Release Date: June 10, 2013
BUFFALO, N.Y. – The accolades for University at Buffalo researcher Venu Govindaraju keep coming.
Govindaraju, PhD, SUNY Distinguished Professor of Computer Science and Engineering, has been elected a fellow of SPIE, an international society for optics and photonics. The society cited his research in document recognition and retrieval, and biometrics, for the honor.
It lauded Govindaraju’s work that enabled machines to recognize and understand handwriting. “His seminal work in handwriting recognition was at the core of the first handwritten address interpretation system” used by the U.S. Postal Service, according to a SPIE statement.
Developed in the 1990s, the system has helped the Postal Service save billions of dollars. Postal services in the United Kingdom and Australia also use the technology.
Govindaraju, director of UB’s Center for Unified Biometrics and Sensors (CUBS), is currently developing language-independent handwriting recognition technologies. The research is funded by a $3.2 million, five-year grant from the Defense Advanced Research Projects Agency via Raytheon BBN Technologies. It is one of the largest competitive, non-infrastructure federal awards at UB.
He is also working on variants of the technology to improve Internet security, the processing of historical documents for digital library applications and for online handwriting recognition to process stylus or finger input on smartphones, tablets and other touch-input devices.
The society also praised the “significant contributions” that Govindaraju has made in biometrics, which involves identifying people by fingerprints, hand geometry, face and facial expression, iris scans and other characteristics. His dissertation on face recognition was one of the earliest forays in this area of biometrics.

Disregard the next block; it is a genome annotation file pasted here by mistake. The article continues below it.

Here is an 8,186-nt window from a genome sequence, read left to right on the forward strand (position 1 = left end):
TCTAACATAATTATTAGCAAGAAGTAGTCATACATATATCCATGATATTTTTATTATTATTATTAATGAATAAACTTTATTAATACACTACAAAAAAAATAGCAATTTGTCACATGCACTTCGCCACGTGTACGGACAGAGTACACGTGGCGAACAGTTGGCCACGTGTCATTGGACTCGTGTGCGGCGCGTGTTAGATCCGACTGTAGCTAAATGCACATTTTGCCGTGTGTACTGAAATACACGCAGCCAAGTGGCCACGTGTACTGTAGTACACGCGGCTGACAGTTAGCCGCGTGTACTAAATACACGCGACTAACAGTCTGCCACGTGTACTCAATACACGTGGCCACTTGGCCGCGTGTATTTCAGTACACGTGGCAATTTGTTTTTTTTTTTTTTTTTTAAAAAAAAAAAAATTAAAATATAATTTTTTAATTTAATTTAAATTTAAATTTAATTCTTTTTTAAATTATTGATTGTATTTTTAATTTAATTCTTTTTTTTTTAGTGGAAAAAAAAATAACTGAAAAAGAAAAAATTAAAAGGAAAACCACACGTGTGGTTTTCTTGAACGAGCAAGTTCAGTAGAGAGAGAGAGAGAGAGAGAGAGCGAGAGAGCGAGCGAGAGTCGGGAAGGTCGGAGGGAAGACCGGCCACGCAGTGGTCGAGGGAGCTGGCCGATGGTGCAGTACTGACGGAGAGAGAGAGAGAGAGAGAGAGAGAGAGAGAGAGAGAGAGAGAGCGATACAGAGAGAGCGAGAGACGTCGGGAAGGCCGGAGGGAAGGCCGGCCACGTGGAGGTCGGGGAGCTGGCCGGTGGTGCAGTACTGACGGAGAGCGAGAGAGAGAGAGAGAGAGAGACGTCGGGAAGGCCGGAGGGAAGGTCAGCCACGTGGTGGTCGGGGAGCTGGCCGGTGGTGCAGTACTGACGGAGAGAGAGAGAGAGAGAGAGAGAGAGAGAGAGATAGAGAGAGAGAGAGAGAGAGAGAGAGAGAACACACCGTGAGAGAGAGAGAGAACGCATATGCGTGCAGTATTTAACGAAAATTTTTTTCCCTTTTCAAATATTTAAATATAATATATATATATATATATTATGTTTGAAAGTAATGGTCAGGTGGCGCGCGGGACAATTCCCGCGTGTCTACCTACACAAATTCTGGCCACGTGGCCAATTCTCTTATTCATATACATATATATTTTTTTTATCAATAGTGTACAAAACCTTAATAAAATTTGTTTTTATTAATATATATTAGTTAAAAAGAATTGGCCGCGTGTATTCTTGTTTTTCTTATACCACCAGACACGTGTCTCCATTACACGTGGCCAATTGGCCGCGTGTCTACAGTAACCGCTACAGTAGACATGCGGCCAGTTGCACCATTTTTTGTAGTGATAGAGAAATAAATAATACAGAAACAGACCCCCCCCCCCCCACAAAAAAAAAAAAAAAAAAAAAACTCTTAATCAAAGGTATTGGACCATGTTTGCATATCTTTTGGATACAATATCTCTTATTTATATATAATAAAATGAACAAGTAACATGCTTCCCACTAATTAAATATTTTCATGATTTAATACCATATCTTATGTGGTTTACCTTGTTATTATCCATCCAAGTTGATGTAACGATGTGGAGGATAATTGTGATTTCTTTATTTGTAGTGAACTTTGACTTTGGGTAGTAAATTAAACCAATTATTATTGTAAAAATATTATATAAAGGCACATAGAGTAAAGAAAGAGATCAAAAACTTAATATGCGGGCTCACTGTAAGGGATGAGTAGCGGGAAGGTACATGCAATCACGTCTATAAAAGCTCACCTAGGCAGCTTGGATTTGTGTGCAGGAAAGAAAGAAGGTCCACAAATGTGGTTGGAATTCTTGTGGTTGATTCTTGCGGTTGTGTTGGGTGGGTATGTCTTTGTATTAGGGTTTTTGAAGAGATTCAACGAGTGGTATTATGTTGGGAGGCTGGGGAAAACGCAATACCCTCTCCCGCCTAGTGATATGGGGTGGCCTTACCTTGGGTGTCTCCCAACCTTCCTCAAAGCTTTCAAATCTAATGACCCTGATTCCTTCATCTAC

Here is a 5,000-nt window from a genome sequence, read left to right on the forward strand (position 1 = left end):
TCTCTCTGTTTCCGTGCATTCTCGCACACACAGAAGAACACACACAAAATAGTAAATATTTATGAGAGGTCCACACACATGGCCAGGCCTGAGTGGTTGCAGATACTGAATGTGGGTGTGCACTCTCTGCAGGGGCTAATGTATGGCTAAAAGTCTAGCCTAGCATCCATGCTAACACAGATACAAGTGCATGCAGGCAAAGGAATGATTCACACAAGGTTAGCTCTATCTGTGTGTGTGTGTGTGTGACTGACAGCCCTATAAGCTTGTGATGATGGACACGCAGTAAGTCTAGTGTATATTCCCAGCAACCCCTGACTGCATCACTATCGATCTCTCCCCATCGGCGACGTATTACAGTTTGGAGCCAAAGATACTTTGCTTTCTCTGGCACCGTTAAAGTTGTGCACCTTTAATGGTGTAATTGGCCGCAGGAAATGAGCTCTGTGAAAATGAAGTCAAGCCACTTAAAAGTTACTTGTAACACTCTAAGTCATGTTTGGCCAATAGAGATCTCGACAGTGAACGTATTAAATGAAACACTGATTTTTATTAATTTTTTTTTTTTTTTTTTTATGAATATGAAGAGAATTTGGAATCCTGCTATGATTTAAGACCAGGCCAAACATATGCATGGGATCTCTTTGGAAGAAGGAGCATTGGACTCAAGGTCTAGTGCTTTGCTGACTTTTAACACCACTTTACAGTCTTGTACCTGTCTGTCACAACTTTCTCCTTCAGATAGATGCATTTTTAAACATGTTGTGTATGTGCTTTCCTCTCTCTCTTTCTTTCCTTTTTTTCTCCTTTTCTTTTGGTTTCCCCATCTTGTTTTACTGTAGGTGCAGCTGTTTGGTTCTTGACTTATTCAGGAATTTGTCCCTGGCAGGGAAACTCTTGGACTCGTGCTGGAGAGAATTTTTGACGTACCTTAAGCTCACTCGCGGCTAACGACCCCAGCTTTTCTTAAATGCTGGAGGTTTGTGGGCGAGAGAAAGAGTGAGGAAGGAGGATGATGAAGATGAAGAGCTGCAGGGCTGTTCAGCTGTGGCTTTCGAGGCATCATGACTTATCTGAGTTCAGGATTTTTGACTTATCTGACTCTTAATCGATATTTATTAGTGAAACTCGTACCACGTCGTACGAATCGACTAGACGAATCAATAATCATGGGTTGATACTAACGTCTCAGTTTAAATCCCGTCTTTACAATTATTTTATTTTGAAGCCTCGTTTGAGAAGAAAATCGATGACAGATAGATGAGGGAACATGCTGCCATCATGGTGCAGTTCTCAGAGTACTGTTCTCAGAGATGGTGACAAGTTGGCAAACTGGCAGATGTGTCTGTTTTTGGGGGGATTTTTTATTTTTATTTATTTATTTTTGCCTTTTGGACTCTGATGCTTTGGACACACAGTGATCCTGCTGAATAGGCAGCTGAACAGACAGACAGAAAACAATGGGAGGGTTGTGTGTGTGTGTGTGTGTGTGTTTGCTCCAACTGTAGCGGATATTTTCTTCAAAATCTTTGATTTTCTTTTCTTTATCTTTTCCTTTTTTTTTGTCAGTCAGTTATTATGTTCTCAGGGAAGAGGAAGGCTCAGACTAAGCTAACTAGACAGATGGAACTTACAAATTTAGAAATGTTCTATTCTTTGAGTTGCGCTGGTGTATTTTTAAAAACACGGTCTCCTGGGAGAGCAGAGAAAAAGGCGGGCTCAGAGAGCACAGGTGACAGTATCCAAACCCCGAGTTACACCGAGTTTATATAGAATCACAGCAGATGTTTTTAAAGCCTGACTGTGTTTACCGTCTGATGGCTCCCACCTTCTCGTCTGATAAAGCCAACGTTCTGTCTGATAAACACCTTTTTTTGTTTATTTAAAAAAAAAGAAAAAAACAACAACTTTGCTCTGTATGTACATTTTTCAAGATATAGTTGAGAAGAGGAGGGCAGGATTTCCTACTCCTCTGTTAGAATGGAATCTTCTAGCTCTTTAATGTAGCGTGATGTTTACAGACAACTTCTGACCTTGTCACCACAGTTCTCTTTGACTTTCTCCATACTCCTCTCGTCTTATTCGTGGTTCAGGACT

The society noted that Govindaraju has co-authored more than 370 scientific papers and has been the principal investigator or co-principal investigator on more than $60 million in research funding. He has supervised the dissertations of 27 doctoral students.
Govindaraju is one 69 people to be named a SPIE fellow this year and one of roughly 1,000 members worldwide.
The society, a nonprofit organization founded in 1955, was originally called the Society of Photographic Instrumentation Engineers. With roughly 17,000 members, it offers conferences, continuing education, books, journals and a digital library in support of interdisciplinary information exchange, professional growth and patent precedent. It provided $3.3 million in support of education and outreach programs in 2012.
The honor for Govindaraju is the latest in series that includes being named a fellow of the:
Govindaraju belongs to a select group of computer scientists who have been named fellows at the ACM and IEEE. It signifies the recognition by Govindaraju’s peers of his contributions to both the science and engineering areas of computing.
Among the awards he has received are the IEEE’s Technical Achievement Award in 2010 and the MIT Global Indus Technovator Award in 2004.
A graduate of the Indian Institute of Technology in Kharagpur, India, Govindaraju received a master’s and doctoral degree in computer science from UB.
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